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Tuesday, September 4, 2012

AKG K3003 part3: In-depth analysis


AKG K3003 is such an innovated product. The manufacturer, AKG, put a lot of engineering effort in fine-tuning this IEM. As mentioned before, this IEM has so much room -  for better or for worse - for an user oriented acoustic tweaking. However, unless a careful attention is given to the tweak itself to accurately estimate what the effect would be, the effort might end up with negative consequences.

This in-depth analysis will demonstrate the consequences resulting from such tweaks, and hopefully provide some helpful insights to the general public. Below are main topics, and respective topics will be discussed separately.

First, The effect of various insertion depths using different ear sleeves

Second, the effect of under-damping, using a serial resistor adapter.

Third, the effect of acoustic dampers

Fourth, the effect of a pressure equalization port

Various insertion depths with different ear sleeves

It seems the manufacturer was well aware of K3003's bulkiness, and it is virtually impossible for the users to insert this giant into their ear canals. So AKG designed the product in such way that the frequency response measured at a shallow insertion depth to be the reference. The picture on the left is K3003 inserted in a proprietary external ear canal adapter, with the other end of the adapter is at which the reference plane of an occluded ear simulator is located. As seen on the picture, the insertion does not go any deeper due to its enormousness in size. The distance from the tip of the IEM to the reference plane is approximately 3 mm, and that should be about where this IEM would end up at in a real ear canal in practice, regardless of the sleeve size.

And what's seen on the right is the left and right channel responses averaged, with different ear sleeves attached. The sleeves differ in size to a great degree, and consequently, they end up with different insertion depths. The smallest one is inserted the deepest, and vice versa.

Damping AKG K3003 electrically

Impressively, although K3003 is a multi-driver IEM, its impedance characteristic is quite linear with increasing impedance as the frequency rises. This tendency is also shown on Etymotic Research's ER-4 series, of which the manufacturer increased the high frequency output by simply adding a resistor to a Knowles ED-9689. The same electric damping principle can also be applied to K3003, and it will further extend the high frequency bandwidth.

With a simple frequency-dependent attenuation calculation borrowed from the,

According to the formula, a resistor bigger than 48 Ω will not do much for AKG K3003, since it is the value at which the output becomes fully velocity-driven. Anyway, the result can be estimated to be around 4 dB increase in output at 10 kHz, and 5 dB at 20 kHz, with the DC remaining a zero relative level as a reference.  And in practice, with the amplifier output impedance added, the result is shown below:

Damping K3003 acoustically

AKG K3003 comes with three different acoustic filters, which have various acoustic impedances. The black filter is 3000 Ω, the gray filter is 1500 Ω, and finally, the white one has only a protective steel mesh.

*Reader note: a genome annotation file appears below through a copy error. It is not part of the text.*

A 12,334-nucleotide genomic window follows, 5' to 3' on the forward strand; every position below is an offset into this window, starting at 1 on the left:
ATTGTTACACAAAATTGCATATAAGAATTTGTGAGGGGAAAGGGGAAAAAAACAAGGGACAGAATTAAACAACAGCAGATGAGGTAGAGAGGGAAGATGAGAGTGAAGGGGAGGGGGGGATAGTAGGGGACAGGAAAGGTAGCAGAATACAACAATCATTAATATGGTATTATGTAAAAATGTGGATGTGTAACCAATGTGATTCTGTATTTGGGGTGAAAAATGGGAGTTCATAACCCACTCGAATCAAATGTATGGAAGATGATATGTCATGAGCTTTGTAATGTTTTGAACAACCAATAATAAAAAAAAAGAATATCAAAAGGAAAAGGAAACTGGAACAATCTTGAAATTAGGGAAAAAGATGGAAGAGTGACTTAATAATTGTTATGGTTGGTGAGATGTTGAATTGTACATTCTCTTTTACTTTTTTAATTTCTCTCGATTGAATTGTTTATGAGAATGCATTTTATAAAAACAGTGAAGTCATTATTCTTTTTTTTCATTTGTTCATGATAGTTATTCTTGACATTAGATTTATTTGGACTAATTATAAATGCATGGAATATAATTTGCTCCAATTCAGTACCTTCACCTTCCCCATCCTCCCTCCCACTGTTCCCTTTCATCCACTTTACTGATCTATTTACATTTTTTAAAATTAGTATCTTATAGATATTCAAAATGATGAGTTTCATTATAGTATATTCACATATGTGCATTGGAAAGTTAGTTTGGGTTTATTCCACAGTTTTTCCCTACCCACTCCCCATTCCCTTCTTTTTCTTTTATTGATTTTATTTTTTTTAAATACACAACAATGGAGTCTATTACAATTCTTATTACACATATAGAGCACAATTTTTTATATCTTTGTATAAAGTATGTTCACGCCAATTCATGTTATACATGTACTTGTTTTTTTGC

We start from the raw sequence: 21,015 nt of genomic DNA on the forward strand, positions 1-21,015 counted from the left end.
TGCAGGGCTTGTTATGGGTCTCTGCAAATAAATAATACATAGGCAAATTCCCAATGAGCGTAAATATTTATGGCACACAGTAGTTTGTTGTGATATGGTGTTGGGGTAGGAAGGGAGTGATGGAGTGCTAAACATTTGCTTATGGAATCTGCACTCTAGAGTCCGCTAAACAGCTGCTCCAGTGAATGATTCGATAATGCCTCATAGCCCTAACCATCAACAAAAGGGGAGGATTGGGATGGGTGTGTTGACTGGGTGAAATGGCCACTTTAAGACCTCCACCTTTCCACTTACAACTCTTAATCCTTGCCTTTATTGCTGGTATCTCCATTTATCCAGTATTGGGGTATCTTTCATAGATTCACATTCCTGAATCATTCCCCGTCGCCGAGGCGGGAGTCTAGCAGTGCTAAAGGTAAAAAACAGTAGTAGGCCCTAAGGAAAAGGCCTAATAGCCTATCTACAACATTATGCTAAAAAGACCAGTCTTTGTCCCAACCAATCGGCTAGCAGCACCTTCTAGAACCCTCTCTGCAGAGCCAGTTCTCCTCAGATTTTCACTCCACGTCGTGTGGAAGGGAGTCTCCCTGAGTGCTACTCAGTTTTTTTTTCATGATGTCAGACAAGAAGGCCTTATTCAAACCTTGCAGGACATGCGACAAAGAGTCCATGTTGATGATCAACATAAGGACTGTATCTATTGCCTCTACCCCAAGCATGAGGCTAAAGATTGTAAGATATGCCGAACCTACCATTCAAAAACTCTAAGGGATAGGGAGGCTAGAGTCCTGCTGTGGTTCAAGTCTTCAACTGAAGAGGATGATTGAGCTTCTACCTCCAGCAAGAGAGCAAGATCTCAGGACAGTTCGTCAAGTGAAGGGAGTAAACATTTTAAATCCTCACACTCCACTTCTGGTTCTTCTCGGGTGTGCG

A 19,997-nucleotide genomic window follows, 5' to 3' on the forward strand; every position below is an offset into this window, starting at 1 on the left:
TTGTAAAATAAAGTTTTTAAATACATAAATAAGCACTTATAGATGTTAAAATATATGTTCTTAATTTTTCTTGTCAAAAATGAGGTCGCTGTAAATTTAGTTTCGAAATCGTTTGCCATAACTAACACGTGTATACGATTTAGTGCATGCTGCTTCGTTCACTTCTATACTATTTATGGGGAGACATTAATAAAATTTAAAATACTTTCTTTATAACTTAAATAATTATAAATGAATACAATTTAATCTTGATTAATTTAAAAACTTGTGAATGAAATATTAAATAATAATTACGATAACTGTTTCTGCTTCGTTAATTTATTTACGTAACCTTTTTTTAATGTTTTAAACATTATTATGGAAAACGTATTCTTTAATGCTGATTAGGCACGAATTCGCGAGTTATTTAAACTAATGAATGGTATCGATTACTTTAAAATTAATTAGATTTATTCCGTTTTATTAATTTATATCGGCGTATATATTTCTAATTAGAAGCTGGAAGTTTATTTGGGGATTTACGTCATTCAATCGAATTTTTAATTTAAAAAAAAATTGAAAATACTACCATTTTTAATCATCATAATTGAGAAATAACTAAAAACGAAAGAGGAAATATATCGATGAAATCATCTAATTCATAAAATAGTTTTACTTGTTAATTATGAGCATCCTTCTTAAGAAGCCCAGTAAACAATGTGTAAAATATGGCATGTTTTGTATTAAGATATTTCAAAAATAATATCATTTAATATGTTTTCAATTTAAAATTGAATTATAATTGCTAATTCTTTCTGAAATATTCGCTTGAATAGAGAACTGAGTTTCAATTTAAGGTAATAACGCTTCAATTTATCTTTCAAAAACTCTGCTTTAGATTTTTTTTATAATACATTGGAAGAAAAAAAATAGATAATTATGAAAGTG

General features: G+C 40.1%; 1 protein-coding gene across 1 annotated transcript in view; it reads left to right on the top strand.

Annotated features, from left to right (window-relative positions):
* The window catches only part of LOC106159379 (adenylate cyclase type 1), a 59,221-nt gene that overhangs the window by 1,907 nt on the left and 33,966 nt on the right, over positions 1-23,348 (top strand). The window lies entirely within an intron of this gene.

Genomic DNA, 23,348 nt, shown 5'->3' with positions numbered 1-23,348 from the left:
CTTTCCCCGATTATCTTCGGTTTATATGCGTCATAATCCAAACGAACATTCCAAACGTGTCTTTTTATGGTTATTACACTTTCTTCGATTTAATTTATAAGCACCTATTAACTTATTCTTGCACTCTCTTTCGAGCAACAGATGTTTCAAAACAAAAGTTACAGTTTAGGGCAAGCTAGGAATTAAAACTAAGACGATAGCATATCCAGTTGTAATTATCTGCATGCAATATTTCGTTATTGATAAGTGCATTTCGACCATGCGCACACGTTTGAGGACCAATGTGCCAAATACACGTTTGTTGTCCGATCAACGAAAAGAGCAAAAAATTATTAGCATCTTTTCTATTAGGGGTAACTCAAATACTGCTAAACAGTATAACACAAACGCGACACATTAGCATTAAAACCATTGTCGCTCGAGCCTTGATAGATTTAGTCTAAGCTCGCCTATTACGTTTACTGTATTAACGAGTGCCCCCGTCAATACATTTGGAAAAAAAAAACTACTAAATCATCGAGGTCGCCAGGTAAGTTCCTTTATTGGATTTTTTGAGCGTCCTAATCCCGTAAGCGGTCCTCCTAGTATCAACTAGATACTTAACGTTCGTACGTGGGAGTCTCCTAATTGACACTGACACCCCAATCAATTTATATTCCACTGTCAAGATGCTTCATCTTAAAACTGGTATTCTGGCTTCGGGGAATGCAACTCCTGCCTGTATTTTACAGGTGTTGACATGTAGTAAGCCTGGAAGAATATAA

And the relative effect of each dampers are shown on the right. With the gray being a reference, Left and right channels are averaged together to further improve accuracy of the data.

Please keep in mind the data are for reference only. DO NOT EVER USE K3003 with the filters REMOVED unless you exactly know what you're trying to do.

A vent-slit pressure equalization 

Again, here is the another proof AKG meticulously thought out the overall design of K3003. Not only this port effectively avoids the over-pressurization in the ear canal, which causes an excursion issue of a dynamic transducer suggested by Ambrose, it also prevents the low frequency response to be overly slow & bassy. This port is actually an attenuator.

When this port is blocked, the ear canal becomes over-pressurized, resulting in even more bass, up to 6 dB @ 20 Hz. As seen previously, K3003 is quite bass-heavy even to begin with. Unless the user is an hardcore bass-head, this is not a very desirable tweak, considering the ultimate goal of an audio reproduction is hi-fidelity.

In conclusion

Everything has been covered in regards to AKG K3003's technical potentiality, and it shall be up to the individual users to determine what kind of tweaks would suit them the best. For my personal preference, an under-damped with the reference filters yields the most linear performance.

AKG K3003 is a great IEM, and there's so much fun to delve into. One of my blog readers commented on the part 1 of this series:
 "But... Can it beat the Etymotic ER-4?
Well, the answer to his/her question really depends on what you're looking for from your IEM. If you're looking for a frequency response linearity in accordance to the diffuse-field reference, NO. Actually, no IEM can beat ER-4 in that league. However, for everything else, including high frequency extension, tweakability, and distortion figure, definitely YES.


Inks mentioned the discrepancy of my data with other websites. In order to explain the issue, and to advocate my good friend, ソノベ-san's honor in data accuracy, I super-imposed my data, forcibly inserted up to the reference plane, to ソノベ-san's data.

As you can see, I tried to match the resonant frequencies as close as possible. I suspect the deviation here is caused by the acoustic output impedance mismatch between a 2-cc coupler and an occluded ear simulator, as shown below. Is ソノベ-san's 2-cc data accurate? YOU BET! There is a reason why he is my all-time mentor. (my own self-claimed, that is. LOL)
plots acquired from B&K and ACO Japan, respectively

1 comment:

  1. Once again, and always...

    Great Work!

    Thank You